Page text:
Background: Infant feeding is vital and a key determinant of good nutrition and health status, survival and development. Breast feeding is universal and socio-culturally acceptable method of child feeding. Breast milk is nutritionally balanced and provides immunity against diseases. However, breast milk can transmit HIV from mother to child. This has posed public health dilemma. A lot of work has been done on HIV including MTCT but there remains a dearth of information related to appropriate feeding for infants of mothers infected with HIV, especially in the African rural setting.
Objective: The study was aimed at assessing infant feeding practices and viable breast milk alternatives for infants born to HIV positive mothers and how the knowledge of MTCT influence the choice of such practices in a rural community in Northern Nigeria.
Method: Descriptive cross-sectional study design employing both quantitative and qualitative methodologies was used. Stratified sampling was used to sample 5 health facilities out of 16 to be included in the study. 111 HIV positive mothers with children aged 0-12 months attending services in the sampled health facilities were randomly assigned numbers and systematically sampled to participate in the study.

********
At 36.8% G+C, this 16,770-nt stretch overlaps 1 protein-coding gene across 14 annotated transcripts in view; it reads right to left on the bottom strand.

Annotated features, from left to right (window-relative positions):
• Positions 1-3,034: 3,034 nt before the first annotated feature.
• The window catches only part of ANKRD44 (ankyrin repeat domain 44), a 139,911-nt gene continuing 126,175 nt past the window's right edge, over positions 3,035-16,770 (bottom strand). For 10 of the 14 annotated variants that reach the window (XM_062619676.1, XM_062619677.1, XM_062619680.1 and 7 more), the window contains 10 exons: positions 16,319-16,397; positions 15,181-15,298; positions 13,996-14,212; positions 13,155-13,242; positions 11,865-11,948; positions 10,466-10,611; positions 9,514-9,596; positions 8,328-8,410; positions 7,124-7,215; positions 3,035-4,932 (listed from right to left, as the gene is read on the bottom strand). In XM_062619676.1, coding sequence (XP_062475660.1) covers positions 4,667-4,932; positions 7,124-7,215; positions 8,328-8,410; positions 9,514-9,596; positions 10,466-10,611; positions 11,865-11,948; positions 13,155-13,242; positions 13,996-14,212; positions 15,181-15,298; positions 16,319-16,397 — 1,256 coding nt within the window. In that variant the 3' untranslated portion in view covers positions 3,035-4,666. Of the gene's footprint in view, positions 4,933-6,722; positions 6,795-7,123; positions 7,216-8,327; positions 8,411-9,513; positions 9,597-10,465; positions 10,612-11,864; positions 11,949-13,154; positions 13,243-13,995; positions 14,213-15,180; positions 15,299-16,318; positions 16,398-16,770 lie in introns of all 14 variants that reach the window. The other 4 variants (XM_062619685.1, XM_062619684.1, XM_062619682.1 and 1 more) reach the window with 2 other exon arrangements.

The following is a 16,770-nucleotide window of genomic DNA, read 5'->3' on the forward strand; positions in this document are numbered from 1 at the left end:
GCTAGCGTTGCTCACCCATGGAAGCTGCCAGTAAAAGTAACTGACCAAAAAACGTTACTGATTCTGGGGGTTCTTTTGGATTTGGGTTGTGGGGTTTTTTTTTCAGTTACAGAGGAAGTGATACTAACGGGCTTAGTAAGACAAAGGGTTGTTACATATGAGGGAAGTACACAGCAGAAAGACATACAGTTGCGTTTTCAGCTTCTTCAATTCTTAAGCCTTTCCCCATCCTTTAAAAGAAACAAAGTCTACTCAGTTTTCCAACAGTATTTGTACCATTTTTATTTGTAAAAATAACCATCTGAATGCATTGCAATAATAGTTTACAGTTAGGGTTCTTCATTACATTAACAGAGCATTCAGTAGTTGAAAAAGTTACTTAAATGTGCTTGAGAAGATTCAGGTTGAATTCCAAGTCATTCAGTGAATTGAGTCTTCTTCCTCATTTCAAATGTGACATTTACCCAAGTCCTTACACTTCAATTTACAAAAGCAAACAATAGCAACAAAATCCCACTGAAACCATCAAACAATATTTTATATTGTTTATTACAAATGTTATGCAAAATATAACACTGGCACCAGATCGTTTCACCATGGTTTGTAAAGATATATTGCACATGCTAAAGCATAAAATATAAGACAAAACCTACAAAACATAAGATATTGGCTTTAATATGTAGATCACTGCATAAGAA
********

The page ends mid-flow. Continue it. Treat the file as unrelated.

Results: Maternal knowledge on MTCT of HIV was high (66.7%) in the study area. However, this had no association with maternal choice of infant feeding practice. The choice of alternative infant feeding practice was rather influenced by a number of factors among them; stigma and discrimination, belief about HIV transmission from mother to child (P=0.05) and HIV has no cure (P=0.03). Cow’s milk is the most preferred infant feeding option (99.1%) followed by commercial infant formula (96.4%).
Conclusion: The choice of infant feeding practice is not associated with level of maternal knowledge of MTCT of HIV. Commonly used infant feeding options include cow milk, porridge and commercial formula. World Health Organization guidelines on infant feeding in HIV recommends exclusive breast feeding to infants for six months.